Aglipay vs. Ruiz

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JUAN RUIZ, respondent.

64 PHIL 201
March 13, 1937


The petitioner, Mons. Gregorio Aglipay, Supreme Head of the Philippine Independent Church, seeks the issuance from this court of a writ of prohibition to prevent the respondent Director of Posts from issuing and selling postage stamps commemorative of the Thirty-third International Eucharistic Congress.

In May, 1936, the Director of Posts announced in the dailies of Manila that he would order the issuance of postage stamps commemorating the celebration in the City of Manila of the Thirty- third International Eucharistic Congress, organized by the Roman Catholic Church. In spite of the protest of the petitioner’s attorney, the respondent publicly announced having sent to the United States the designs of the postage for printing.


Is there a violation of principle of separation of church and state?


In the case at bar, it appears that the respondent Director of Posts issued the postage stamps in question under the provisions of Act. No. 4052 of the Philippine Legislature.

Act No. 4052 contemplates no religious purpose in view. What it gives the Director of Posts is the discretionary power to determine when the issuance of special postage stamps would be “advantageous to the Government.” Of course, the phrase “advantageous to the Government” does not authorize the violation of the Constitution. It does not authorize the appropriation, use or application of public money or property for the use, benefit or support of a particular sect or church. In the present case, however, the issuance of the postage stamps in question by the Director of Posts and the Secretary of Public Works and Communications was not inspired by any sectarian feeling to favor a particular church or religious denominations. The stamps were not issued and sold for the benefit of the Roman Catholic Church. Nor were money derived from the sale of the stamps given to that church. On the contrary, it appears from the letter of the Director of Posts of June 5, 1936, incorporated on page 2 of the petitioner’s complaint, that the only purpose in issuing and selling the stamps was “to advertise the Philippines and attract more tourists to this country.” The officials concerned merely took advantage of an event considered of international importance “to give publicity to the Philippines and its people”. It is significant to note that the stamps as actually designed and printed, instead of showing a Catholic Church chalice as originally planned, contains a map of the Philippines and the location of the City of Manila, and an inscription as follows: “Seat XXXIII International Eucharistic Congress, Feb. 3-7, 1937.” What is emphasized is not the Eucharistic Congress itself but Manila, the capital of the Philippines, as the seat of that congress. It is obvious that while the issuance and sale of the stamps in question may be said to be inseparably linked with an event of a religious character, the resulting propaganda, if any, received by the Roman Catholic Church, was not the aim and purpose of the Government. We are of the opinion that the Government should not be embarrassed in its activities simply because of incidental results, more or less religious in character, if the purpose had in view is one which could legitimately be undertaken by appropriate legislation. The main purpose should not be frustrated by its subordination to mere incidental results not contemplated.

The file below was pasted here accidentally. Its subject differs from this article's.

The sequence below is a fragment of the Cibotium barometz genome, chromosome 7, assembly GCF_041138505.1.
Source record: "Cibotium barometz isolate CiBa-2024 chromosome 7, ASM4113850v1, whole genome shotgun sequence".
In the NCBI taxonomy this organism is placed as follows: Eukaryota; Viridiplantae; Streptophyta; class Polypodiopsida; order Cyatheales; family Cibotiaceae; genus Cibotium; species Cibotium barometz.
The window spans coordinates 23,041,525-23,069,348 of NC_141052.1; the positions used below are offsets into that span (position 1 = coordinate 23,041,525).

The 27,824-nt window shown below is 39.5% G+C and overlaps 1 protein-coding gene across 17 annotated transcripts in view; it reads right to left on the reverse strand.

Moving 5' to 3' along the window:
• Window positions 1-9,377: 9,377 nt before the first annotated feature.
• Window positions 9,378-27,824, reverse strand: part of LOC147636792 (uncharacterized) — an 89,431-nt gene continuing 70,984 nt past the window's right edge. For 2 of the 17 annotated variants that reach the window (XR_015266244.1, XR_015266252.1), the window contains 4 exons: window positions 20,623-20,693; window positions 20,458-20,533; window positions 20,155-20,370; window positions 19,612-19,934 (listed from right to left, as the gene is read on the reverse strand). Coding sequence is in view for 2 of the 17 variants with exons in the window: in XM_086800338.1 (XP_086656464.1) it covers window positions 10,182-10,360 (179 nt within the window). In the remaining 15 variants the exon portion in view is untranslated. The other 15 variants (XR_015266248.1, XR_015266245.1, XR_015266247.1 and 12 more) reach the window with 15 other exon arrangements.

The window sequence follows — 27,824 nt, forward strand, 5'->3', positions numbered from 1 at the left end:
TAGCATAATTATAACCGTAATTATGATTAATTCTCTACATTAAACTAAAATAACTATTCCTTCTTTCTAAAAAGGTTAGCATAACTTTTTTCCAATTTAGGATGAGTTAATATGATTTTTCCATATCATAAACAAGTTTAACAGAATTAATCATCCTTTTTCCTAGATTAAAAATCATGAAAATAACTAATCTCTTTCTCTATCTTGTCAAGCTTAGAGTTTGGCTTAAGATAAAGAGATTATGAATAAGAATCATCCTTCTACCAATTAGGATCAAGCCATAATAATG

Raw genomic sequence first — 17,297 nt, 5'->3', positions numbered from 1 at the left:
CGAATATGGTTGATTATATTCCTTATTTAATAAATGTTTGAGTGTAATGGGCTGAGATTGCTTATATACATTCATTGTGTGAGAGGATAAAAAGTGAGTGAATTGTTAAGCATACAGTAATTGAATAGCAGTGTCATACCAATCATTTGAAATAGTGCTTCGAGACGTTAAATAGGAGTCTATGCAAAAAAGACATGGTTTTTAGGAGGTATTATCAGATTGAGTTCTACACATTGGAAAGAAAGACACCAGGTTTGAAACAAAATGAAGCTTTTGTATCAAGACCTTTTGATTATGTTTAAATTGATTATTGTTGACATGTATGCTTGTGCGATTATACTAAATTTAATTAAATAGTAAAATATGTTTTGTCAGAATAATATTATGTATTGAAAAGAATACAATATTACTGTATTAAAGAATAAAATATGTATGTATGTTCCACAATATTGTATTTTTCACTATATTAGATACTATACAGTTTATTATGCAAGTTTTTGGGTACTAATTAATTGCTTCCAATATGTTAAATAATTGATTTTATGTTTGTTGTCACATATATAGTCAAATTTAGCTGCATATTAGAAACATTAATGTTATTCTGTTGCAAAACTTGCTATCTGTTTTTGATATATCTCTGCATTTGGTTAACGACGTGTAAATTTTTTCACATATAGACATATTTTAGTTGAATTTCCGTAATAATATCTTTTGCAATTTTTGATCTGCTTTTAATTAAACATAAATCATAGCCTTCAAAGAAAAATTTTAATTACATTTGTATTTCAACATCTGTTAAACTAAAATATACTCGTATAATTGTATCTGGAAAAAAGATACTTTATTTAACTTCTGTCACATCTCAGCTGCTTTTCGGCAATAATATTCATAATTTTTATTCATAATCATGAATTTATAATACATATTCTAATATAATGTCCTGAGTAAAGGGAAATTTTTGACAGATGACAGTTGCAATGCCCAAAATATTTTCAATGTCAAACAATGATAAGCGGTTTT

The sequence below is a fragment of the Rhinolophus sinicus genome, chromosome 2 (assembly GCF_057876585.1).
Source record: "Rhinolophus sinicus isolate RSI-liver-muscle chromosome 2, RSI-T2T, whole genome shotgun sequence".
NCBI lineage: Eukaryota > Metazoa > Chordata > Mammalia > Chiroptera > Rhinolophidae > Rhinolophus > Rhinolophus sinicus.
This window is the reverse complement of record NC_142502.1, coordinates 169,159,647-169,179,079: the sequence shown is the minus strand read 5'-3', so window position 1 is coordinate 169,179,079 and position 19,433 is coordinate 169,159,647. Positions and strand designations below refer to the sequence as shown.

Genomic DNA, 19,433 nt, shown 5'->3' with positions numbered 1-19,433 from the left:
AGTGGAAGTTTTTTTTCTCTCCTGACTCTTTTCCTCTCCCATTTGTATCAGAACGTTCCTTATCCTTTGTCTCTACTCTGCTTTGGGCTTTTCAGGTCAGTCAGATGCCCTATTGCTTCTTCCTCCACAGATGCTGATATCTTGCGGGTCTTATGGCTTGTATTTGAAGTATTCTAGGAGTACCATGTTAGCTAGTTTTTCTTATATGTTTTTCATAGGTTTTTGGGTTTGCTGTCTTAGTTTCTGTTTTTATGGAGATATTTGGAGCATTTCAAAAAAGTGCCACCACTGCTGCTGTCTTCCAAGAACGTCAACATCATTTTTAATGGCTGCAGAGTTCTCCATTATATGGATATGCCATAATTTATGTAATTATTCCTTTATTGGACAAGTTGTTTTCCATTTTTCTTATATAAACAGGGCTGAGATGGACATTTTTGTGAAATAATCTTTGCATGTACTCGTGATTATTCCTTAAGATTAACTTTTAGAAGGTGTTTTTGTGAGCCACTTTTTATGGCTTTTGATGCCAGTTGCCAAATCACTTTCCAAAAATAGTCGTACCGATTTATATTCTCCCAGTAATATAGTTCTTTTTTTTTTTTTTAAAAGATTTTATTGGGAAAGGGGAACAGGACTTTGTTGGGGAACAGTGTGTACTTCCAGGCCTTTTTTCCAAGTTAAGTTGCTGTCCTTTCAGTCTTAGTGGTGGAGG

There is no violation of the principle of separation of church and state. The issuance and sale of the stamps in question maybe said to be separably linked with an event of a religious character, the resulting propaganda, if any, received by the Catholic Church, was not the aim and purpose of the government (to promote tourism).

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